I spent a couple too many minutes in the doctor’s waiting room, reading the brochures for face lifts, breast lifts, eye lifts, nose jobs, tummy tucks, etc etc. Ick. Cheaters. I don’t especially like the idea of getting old, but when I do, I don’t intend to lie about it. Tsk. That’s not medicine.

But it sure pays a lot. A lady who came to see Dr. Mark, my preceptor, for followup of some injury he’d repaired, wanted to talk about getting a tummy tuck. The first item of discussion was: how much it would cost, and that everybody – surgeon, anesthesiologist, and surgery center – would need to be paid upfront. Then they started discussing medical contraindications, and surgical techniques. To be fair to Dr. Mark, whom I like, part of that was the patient’s emphasis – she wanted to be sure she had enough money saved. But part of it is the nature of the plastic surgery business.

Most of his office time yesterday was spent removing sutures from facial injuries he’d repaired. I understand now why, when we were setting up this elective, he sounded skeptical about me sewing anything while with him. He uses 8-0 prolene, which in spite of being blue-colored is practically invisible due to its tiny size, and makes itsy-bitsy bites. The first patient I saw, I didn’t even realize there were any stitches to be taken out. I don’t even think I’ll dare ask to remove these sutures, let alone put them in.

I have mixed feelings about plastic surgery right now. I hate the cosmetic and money-driven side of it. I also think that nasty skin wounds are more nauseating than abdominal stuff (I don’t know why; that’s so illogical; it would be so nice for me if I didn’t feel that way); I hate the look of free flaps, and ripping injuries that disfigure extremities. I’d rather look at and handle dead bowel; maybe because you can close the abdomen up neatly, no matter how bad the stuff inside is; except for the really bad cases where you have to use a vac; and even a vac is neat, compared to a free flap 48 hours after surgery. But, I love suturing. That’s one of the things that drew me into surgery. I love the idea of patching things together and making them neat. I love using my hands to fix the patient. And plastic surgery is all about your skill in manipulating your suture and the patient’s skin.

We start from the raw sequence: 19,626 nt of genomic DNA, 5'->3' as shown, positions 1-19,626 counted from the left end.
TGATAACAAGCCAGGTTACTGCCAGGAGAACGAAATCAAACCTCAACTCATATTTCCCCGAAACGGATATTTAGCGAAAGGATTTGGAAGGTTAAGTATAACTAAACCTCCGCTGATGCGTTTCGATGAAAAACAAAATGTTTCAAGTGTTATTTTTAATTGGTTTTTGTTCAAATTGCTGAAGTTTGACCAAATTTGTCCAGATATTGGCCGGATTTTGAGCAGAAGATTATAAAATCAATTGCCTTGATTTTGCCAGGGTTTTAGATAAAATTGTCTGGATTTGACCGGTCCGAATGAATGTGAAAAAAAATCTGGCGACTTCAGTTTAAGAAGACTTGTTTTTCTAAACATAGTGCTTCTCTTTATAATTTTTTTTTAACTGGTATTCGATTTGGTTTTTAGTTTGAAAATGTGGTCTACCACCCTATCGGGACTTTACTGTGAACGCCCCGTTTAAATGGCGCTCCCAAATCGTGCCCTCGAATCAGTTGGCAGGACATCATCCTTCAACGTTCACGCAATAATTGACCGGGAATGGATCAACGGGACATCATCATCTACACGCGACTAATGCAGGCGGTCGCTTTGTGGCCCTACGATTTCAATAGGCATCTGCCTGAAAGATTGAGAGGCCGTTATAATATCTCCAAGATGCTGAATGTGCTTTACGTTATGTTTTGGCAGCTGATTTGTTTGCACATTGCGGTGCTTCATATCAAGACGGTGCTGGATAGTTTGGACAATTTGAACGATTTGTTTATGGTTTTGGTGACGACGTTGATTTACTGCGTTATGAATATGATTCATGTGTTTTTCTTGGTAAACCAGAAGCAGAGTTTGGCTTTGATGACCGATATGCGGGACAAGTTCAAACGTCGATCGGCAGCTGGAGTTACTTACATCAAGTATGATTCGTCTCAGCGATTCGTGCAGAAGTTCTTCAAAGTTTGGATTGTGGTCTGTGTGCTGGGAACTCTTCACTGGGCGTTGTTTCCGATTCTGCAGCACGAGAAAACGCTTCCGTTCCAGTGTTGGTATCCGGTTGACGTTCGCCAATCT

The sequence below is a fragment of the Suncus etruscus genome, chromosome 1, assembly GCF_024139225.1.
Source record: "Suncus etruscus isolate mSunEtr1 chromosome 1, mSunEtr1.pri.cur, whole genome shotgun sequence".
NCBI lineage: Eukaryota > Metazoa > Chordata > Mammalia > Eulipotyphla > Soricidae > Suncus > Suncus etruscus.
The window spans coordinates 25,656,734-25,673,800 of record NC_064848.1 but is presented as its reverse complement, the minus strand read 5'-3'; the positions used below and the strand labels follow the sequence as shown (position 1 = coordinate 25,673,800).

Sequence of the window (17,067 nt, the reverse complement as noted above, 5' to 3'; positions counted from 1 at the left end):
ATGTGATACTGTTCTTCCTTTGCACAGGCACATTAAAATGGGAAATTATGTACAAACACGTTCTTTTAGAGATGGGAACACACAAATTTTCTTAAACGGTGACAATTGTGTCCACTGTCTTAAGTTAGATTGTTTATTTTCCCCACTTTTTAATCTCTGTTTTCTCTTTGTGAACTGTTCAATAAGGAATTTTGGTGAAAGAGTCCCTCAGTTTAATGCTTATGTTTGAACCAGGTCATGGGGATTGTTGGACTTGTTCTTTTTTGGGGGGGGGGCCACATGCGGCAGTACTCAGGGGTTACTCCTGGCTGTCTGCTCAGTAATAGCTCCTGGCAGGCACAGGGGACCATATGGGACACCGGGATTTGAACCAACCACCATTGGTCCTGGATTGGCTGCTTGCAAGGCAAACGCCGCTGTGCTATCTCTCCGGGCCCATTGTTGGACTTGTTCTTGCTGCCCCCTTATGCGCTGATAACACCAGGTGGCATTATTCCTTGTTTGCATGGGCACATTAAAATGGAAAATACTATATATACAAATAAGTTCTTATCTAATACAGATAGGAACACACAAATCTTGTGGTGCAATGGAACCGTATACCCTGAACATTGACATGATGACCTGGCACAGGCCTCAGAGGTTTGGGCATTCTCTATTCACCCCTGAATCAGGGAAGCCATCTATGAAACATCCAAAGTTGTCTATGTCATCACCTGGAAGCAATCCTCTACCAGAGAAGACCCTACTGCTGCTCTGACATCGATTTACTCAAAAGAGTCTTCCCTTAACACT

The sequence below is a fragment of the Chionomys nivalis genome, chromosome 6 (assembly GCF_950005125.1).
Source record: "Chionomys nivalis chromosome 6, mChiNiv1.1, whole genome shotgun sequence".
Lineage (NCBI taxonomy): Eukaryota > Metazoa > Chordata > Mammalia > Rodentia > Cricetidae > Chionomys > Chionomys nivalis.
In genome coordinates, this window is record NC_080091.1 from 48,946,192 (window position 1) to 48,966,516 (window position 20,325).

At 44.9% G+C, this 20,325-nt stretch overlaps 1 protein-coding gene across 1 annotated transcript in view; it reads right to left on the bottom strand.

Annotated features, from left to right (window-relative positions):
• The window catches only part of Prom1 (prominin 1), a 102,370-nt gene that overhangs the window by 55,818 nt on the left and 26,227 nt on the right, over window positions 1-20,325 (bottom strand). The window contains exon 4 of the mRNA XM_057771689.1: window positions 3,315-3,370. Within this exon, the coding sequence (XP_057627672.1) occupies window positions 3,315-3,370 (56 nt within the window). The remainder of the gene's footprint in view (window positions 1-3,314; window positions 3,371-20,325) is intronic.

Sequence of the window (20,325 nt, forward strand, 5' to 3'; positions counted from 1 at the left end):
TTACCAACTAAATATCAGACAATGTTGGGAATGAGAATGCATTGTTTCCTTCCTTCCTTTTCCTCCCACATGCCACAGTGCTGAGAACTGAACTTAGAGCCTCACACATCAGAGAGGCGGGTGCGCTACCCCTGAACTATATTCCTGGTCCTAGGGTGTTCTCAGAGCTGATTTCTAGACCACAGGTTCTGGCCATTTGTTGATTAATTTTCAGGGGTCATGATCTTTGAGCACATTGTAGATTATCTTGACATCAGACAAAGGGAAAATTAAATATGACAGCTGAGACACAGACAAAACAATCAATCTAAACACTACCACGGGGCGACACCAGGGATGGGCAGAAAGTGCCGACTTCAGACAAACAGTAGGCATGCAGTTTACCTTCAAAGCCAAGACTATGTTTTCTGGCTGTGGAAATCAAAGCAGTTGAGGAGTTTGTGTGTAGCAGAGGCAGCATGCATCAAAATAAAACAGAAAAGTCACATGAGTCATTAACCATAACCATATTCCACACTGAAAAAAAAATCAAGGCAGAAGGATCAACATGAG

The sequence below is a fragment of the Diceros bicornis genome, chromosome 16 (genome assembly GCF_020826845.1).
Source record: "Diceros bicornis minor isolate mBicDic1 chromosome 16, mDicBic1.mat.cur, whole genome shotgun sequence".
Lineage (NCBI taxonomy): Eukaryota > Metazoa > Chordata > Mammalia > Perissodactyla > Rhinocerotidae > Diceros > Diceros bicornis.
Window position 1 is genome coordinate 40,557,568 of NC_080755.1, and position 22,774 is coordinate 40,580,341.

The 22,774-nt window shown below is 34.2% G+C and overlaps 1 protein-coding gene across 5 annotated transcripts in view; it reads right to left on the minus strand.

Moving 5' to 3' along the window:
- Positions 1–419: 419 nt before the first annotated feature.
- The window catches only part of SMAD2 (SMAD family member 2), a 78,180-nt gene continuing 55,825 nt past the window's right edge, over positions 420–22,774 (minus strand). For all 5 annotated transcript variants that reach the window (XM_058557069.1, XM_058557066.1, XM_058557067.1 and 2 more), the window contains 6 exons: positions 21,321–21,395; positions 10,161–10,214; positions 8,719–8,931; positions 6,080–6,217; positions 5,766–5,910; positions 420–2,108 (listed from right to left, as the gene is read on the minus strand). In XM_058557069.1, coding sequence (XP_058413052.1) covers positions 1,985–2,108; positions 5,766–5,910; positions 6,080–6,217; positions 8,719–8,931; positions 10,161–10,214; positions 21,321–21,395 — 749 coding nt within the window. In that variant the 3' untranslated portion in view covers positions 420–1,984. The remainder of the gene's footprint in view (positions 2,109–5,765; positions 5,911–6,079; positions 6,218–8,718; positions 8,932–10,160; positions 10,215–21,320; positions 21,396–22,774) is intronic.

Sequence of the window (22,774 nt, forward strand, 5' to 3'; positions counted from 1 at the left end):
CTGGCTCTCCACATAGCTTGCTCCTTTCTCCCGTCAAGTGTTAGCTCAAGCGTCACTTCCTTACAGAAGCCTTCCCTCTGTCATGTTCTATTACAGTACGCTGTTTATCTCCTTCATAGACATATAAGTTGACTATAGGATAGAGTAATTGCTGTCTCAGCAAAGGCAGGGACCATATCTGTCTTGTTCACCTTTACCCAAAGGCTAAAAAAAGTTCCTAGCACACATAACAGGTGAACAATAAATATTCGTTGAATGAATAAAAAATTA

Dr. Mark is a neat, dapper little man, if possible one inch shorter than me (which unfortunately means that I’m more likely to talk and not watch my words around him than around some of the more imposing surgeons I’ve worked with). He has a good fashion sense – which stopped in the mid-80s. He homeschools his children, and hates government intervention in life, especially in medicine. We’ve already had some great conversations, and I foresee more coming up. Even if I don’t get to do anything, just stand and watch, his unconventional approach to medicine and life will keep things from getting boring. One good question will set off a ten-minute rant.

This afternoon we spent two hours removing two skin cancers from a patient’s face; or rather, he removed, and I watched. He handles the scalpel and tiny sutures so deftly that he makes it look easy. Thus, at the end of the two hours, I was emboldened to ask to put some closing prolene sutures (over anchoring subepidermal maxon sutures) in the scalp – where hair would cover it, so the cosmetic result matters a little less. I figured that was the only place I’ll have a chance to touch this month, so I wouldn’t miss it for lack of boldness. To my surprise, he let me, and didn’t say anything as I stumbled along, getting the stitches just a little bit not deep enough, and tangling my knots in the patient’s long hair. Afterwards he said, “Good job,” and then asked whether I’ve sutured much. I didn’t know whether to tell him yes, lots, and hope he would let me do more, or try to downplay how much I’ve done, by way of excusing my clumsiness. I settled for, “Every chance I get.”

Tomorrow is office all day. Even that should be relatively lively, since Dr. Mark is a firm believer in educating the patient about the economic and libertarian implications of government actions and insurance company interference.